Figures 2 and 3 show the average and individual changes in EE, respectively. The interaction effect between time and treatment for the change in EE was significant for the whole 24-h period (P < 0.05), and when the results for the night period were analyzed separately (P < 0.05). The increase in EE in the GH group was small but significant compared with the changes in the Plc group, both during the whole 24-h period (Δ4.4%, 95% CI 1.0 and 7.9, P < 0.05) and when data from the period at night were analyzed separately (Δ5.3%, 95% CI 1.0 and 9.6, P < 0.05). Individual data showed an increase in 24-h EE in six out of eight subjects in the GH group compared with only two out of eight subjects in the Plc group. Data for daytime EE showed a strong tendency toward a significant interaction between time and treatment (P = 0.051), and an analysis of the delta values showed an increase in daytime EE by 3.9% (95% CI 0.1 and 7.8). The results for the measurements of BMR showed an increase by 8.3% (95% CI −0.1 and 16.7) in EE after the GH-adm. period and a strong tendency toward a significant interaction between time and treatment (P = 0.06).

Fig. 2.

Energy expenditure (EE, kJ/min) during the whole 24-h period (9:00 AM-9:00 AM), in the day time (9:00 AM-10:00 PM), at night (10:00 PM-9:00 AM), and during the basal metabolic rate (BMR) measurements (8:00 AM-9:00 AM) before and after GH (filled bars) or Plc (open bars) administrtation. #Significant interaction between time and treatment (P < 0.05, treatment effect P < 0.05). (#)Changes tended to be significant (daytime; interaction between time and treatment, P = 0.051, BMR; interaction between time and treatment, P = 0.064, treatments effect P = 0.053). *Significant change from baseline within groups. (*)Nonsignificant change from baseline (daytime, P = 0.08; BMR, P = 0.067).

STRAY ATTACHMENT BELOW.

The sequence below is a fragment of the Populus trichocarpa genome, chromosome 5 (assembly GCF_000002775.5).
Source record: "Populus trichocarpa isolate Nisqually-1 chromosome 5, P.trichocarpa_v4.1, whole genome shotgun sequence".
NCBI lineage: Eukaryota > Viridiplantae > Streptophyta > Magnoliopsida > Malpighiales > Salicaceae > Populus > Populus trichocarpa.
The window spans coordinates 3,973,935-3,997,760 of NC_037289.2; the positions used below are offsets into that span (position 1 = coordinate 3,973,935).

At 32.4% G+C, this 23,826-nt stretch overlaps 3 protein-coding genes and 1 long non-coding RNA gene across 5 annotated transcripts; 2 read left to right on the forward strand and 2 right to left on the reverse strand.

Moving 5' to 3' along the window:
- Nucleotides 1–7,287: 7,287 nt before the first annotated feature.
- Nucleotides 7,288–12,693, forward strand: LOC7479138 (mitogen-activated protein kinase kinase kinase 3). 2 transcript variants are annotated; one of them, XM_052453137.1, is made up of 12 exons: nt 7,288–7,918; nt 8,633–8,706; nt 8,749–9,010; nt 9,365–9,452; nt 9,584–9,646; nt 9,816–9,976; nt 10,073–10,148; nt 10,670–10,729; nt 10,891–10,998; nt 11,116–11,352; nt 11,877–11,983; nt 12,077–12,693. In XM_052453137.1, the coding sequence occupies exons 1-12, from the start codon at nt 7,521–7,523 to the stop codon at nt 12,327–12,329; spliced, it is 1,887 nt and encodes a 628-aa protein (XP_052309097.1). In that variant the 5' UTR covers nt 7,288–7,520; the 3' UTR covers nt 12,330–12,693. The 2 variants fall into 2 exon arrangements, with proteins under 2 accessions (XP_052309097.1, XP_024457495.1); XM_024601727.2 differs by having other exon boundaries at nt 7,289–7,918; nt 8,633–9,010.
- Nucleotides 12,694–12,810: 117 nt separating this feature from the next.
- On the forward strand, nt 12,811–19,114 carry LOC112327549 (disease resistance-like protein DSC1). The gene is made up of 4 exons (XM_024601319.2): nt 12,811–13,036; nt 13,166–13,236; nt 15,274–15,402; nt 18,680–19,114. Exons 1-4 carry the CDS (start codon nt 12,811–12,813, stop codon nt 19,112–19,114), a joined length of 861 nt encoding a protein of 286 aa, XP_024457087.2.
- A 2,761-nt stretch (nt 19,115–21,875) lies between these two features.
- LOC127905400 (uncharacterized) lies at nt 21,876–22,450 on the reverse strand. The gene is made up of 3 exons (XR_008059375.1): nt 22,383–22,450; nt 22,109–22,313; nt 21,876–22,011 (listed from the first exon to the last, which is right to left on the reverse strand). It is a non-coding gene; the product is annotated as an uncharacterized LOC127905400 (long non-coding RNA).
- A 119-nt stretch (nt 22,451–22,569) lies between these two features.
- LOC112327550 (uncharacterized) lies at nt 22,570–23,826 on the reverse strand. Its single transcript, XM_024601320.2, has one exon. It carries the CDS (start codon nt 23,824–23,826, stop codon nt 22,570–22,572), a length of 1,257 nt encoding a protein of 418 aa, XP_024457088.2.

Fig. 3.

Individual changes in EE (kJ/day) from baseline to the end of the intervention period for each individual. Values for the GH group (▪, n = 8) are shown on left, and values for the Plc group (□, n = 8) are shown on right. Interaction between time and treatment; P < 0.05 treatment, P < 0.05.

After adjustment for the changes in LBM, the differences between the two groups in 24-h EE, BMR, and during the night period were no longer significant. Regression analyses indicate that the change in LBM can explain 21.6% (r2 = 0.216) of the change in EE during the 24-h period, and 32.5% (r2 = 0.325) of the change in EE at night.

Energy balance and substrate oxidation.

The content of energy and nutrients in the habitual diet was not significantly different between the two groups or between the two food record periods (before and during the intervention period). The macronutrient composition of the diet served during the stay in the respiratory chamber was similar to the mean composition of the habitual diet of the subjects (%energy from protein, carbohydrate, and fat). The energy content of the diet in the prechamber periods (14–15 MJ/day) was higher than the energy content of the served diet consumed during the stay in the chamber (9 ± 0 MJ/day; P < 0.001), which was adjusted to the lower physical activity level in the chamber. The increased EE caused by treatment resulted in differences in energy balance between the two groups, since the energy content of the standardized diet was the same during the stay in the chamber pre- and postmeasurement (interaction between time and treatment, P < 0.05). The increase in EE resulted in a negative energy balance in the GH group during the stay in the chamber after the treatment period (−1.2 ± 0.1 MJ/24 h, P < 0.001), whereas the EE in the Plc group was not significantly different from the energy intake (−0.4 ± 0.2 MJ/24 h).